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Album Review

For KING & COUNTRY is making some high-charting waves these days, debuting at a lofty No. 7 on Billboard's mainstream album chart. Comprised of brothers Joel and Luke Smallbone, this Christian duo has gone through some significant changes since the release of its 2014 album Run Wild. Live Free. Love Strong.

Luke and his wife, Courtney, had their second baby. Joel got married to fellow Christian singer Moriah Peters. And each of the families struggled through some other heartrendering moments, which they've catalogued on their latest album, Burn the Ships. Each of these 11 songs brims with themes of hope and perseverance amid life’s difficult seasons and scary moments—calling on joy to be the anchor through it all.

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The title track encourages people to cut ties with the shadows of their past and to take faith-filled steps into their future: “Step into a new day/We can rise up from the dust and walk away/We can dance upon the heartache, yeah/So light a match, leave the past, burn the ships/And don’t you look back.” In one lyric, we hear about working past an addiction (“So flush the pills”).

In “Pioneers,” the Smallbone brothers and their wives, Moriah and Courtney, sing about forgiveness and faithfulness as they walk through marriage hand in hand. They recognize the difficulties (“Out of touch, out of reach in the great divide/ Oh God, I hate this game," one sings in a desperate prayer), but they also choose to work toward unity (“Let’s forgive, and let’s forgive again”).

Joel and Luke pray for their wives’ comfort when they’re away from home on “Hold Her.” They wonder, “Is it ever gonna be, ever gonna be brighter?/Is it ever gonna be, ever gonna be easier?” Still, they ask God to “Hold her tight/… 'Cause I’m not there to stay close, keep watch, tell her she’s not alone.”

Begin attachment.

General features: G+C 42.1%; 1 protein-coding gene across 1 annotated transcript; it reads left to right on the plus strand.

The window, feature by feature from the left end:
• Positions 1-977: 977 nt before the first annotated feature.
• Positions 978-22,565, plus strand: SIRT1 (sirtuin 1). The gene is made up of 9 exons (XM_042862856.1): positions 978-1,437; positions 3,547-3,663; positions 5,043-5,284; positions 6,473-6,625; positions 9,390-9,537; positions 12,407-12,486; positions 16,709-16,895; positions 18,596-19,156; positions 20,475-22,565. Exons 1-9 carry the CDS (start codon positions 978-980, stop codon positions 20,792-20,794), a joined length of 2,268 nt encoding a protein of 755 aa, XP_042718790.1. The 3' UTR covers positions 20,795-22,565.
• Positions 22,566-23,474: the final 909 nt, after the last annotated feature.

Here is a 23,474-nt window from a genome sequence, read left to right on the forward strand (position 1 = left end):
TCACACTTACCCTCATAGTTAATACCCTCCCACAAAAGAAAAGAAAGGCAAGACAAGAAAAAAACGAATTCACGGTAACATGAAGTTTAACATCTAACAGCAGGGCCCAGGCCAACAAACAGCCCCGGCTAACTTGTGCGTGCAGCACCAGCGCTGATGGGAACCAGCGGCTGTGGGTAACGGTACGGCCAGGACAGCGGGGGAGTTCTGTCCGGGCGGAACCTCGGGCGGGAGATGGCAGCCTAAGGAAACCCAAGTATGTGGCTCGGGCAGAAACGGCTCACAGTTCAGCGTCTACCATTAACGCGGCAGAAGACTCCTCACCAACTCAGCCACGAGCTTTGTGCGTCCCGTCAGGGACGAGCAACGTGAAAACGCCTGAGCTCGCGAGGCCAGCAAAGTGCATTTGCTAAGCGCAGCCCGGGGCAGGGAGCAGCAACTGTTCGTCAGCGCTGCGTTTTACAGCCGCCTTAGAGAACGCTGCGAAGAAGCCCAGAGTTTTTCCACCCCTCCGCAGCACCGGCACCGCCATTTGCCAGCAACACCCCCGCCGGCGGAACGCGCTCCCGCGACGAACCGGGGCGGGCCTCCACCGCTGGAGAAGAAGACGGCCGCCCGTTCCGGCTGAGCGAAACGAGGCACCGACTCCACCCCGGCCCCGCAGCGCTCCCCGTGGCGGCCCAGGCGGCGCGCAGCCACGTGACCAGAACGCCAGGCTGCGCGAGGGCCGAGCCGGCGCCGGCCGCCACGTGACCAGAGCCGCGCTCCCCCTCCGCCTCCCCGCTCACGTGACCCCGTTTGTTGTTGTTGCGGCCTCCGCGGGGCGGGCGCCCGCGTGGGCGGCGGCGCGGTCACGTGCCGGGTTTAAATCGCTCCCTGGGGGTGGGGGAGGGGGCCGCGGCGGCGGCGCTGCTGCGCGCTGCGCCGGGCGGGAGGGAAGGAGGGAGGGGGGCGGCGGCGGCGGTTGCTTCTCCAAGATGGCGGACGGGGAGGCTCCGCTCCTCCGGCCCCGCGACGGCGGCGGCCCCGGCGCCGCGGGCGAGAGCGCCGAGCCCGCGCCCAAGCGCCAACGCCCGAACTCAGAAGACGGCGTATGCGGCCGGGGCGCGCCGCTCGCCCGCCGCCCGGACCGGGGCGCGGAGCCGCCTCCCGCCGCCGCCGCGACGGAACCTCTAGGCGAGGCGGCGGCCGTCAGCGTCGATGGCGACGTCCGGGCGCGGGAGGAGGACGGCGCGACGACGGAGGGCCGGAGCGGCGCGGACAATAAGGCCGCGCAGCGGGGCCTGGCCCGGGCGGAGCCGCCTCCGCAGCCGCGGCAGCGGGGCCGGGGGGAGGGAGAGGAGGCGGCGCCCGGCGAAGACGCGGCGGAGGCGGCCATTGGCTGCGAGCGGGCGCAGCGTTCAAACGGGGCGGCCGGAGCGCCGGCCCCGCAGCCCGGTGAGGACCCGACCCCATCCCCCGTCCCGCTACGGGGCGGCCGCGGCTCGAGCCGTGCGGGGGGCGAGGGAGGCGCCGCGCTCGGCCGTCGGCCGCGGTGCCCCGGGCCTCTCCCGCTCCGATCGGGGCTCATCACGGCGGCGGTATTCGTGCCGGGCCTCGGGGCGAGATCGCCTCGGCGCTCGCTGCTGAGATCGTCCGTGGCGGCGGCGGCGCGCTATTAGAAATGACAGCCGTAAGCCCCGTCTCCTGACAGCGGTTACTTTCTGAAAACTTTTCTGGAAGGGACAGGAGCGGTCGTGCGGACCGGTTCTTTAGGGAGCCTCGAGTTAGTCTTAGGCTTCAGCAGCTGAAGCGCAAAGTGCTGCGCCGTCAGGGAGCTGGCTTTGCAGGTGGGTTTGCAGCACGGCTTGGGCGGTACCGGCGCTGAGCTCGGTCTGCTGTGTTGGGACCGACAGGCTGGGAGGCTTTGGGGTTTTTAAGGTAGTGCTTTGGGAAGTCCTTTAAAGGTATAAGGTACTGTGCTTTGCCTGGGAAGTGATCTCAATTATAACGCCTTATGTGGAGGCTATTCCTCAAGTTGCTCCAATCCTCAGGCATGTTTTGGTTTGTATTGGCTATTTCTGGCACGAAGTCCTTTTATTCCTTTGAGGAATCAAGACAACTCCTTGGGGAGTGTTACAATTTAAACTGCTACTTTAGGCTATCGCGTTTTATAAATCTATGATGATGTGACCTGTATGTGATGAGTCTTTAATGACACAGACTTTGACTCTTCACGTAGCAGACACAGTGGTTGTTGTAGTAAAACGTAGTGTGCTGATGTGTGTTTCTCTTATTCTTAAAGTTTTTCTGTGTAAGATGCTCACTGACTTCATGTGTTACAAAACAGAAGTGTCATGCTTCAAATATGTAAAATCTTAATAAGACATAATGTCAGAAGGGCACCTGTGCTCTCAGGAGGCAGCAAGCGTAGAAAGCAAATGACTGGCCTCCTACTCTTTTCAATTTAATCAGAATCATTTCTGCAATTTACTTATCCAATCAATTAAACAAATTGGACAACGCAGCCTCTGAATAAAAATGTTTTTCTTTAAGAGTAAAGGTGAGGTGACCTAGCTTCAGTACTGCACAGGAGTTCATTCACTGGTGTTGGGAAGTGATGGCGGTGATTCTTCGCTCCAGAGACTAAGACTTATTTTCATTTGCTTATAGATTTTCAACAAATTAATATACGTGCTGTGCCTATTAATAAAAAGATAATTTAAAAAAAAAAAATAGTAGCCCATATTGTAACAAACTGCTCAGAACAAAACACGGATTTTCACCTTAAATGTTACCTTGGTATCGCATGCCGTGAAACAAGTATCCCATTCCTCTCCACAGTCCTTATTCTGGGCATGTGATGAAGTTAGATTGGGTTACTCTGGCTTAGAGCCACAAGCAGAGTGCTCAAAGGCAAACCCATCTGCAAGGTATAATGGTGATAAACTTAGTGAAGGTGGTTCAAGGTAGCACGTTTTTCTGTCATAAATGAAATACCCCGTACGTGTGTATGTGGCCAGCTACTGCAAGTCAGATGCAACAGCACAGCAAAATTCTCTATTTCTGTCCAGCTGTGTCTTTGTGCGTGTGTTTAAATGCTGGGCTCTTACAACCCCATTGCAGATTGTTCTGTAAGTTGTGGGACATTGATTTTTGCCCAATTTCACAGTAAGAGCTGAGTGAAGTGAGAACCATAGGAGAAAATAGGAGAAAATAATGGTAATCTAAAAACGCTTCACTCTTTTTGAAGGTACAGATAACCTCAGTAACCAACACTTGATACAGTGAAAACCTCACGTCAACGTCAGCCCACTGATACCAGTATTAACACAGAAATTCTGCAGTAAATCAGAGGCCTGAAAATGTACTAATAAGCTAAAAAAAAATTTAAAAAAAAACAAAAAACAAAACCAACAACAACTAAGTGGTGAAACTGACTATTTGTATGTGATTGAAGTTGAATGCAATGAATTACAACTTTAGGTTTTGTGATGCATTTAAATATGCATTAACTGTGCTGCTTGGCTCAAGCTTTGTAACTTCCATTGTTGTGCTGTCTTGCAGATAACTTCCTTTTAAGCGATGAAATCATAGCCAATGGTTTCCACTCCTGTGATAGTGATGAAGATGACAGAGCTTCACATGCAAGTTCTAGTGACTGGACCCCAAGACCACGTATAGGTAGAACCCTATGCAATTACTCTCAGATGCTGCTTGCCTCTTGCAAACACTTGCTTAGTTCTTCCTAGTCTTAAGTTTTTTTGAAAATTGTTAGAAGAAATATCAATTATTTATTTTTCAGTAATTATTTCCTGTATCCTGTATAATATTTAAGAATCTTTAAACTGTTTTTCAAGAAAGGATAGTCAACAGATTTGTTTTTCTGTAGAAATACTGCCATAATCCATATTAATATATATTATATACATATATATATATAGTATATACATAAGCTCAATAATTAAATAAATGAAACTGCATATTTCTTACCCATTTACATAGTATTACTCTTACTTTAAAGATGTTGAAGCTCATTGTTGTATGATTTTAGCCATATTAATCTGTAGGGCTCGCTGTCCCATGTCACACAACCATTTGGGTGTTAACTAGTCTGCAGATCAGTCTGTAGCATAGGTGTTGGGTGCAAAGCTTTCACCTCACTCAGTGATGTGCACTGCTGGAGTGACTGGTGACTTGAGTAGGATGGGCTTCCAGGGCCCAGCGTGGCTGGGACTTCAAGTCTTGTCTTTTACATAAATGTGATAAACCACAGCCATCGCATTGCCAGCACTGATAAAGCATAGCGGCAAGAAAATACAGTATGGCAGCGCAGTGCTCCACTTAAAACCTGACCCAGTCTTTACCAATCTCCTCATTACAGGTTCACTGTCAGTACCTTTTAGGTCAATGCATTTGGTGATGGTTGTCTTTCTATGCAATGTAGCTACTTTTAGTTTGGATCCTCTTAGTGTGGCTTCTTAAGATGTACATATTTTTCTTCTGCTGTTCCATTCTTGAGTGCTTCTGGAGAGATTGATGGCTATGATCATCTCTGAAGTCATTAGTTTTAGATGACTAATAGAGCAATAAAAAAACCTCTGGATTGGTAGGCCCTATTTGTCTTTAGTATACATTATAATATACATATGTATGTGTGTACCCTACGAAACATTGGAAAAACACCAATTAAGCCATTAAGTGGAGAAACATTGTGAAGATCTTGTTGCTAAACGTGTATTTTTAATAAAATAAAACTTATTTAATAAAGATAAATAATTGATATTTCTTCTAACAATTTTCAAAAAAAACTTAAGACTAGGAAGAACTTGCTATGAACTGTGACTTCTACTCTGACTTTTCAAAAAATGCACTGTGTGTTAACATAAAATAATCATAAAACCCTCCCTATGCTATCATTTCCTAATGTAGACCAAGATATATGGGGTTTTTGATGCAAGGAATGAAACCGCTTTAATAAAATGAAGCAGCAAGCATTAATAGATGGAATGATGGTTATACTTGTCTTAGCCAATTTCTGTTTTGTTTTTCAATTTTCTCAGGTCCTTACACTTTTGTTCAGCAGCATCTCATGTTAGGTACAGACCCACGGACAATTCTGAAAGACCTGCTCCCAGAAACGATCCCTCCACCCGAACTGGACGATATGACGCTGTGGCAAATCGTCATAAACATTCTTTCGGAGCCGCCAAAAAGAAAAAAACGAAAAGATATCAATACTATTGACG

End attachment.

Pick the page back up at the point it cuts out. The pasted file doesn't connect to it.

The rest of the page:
“Joy” and “Never Give Up” are both encouraging anthems for listeners. In the first, the Smallbone brothers decide to choose joy, no matter what difficult life circumstances may come (“The time has come to make a choice/And I choose joy”). And in the second, we’re told not to give up, no matter what (“Lost love, set back/Tough luck, off track/ … When gravity pins you down, find your feet, yeah, stand your ground”).

“Need You More” is a song about Luke’s little boy, who nearly died, and his and his wife’s journey through that terrifying moment: “Never knew that the fear/Could cripple my chest/ ... Prepare for the worst/Hope for the best/Won’t You steady my heart/For whatever comes next?”

“Control” confessionally deals with the difficulties of releasing personal control and allowing God to take the lead: “You asked me to let go, but I thought I knew better/Afraid of surrender and what I don’t know/I’ve always had a plan but now I’m so weary/ … I give up control.”

A message of hope is given to those who feel ashamed and lonely in “God Only Knows.” We hear about the pain of many individuals (“God only knows what you’ve been through/God only knows what they say about you/God only knows that it’s killing you”), and the downtrodden are encouraged to remember that God is still near (“But there’s a kind of love that God only knows/ ... God only knows the real you”).

Regarding the song “Fight on, Fighter,” the band tweeted that it's “a charge to all of you incredibly strong women out there to know your worth and press onward even then things become difficult and uncertain.” The lyrics reflect that sentiment: “If I could, oh, I would be a hero/ … But I know that you’re brave.”

Luke shares his personal baptism story in “Amen.” He says to God, “Baptize me into Your love/Oh my spirit's overcome/Body, mind, and skin, bone/Love Him, wanna make it known.”

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Summary Advisory

It’s really nice to look at the Billboard charts and see something positive and uplifting—especially when the media and entertainment industry so often major on negativity and depressing themes.

In an interview on the Wally Show, Luke Smallbone said something similar: “I’ve been watching the nightly news. … I find myself wondering ... 'Why am I sad?' ... And what’s the trump card to difficulty and struggle? I think it’s joy.”

Joy, he goes on to say, is a choice. In contrast, our culture often teaches us to rely on our emotions to guide and steady us. But emotions constantly change. They're not a good foundation for life. As Christians, however, we can choose joy—and cling to it—no matter what our emotions are saying.

And Burn the Ships does exactly that: It chooses life and light, even in the midst of some dark moments.

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Debuted at No. 7.

Record Label

Curb, Word




October 5, 2018

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Kristin Smith

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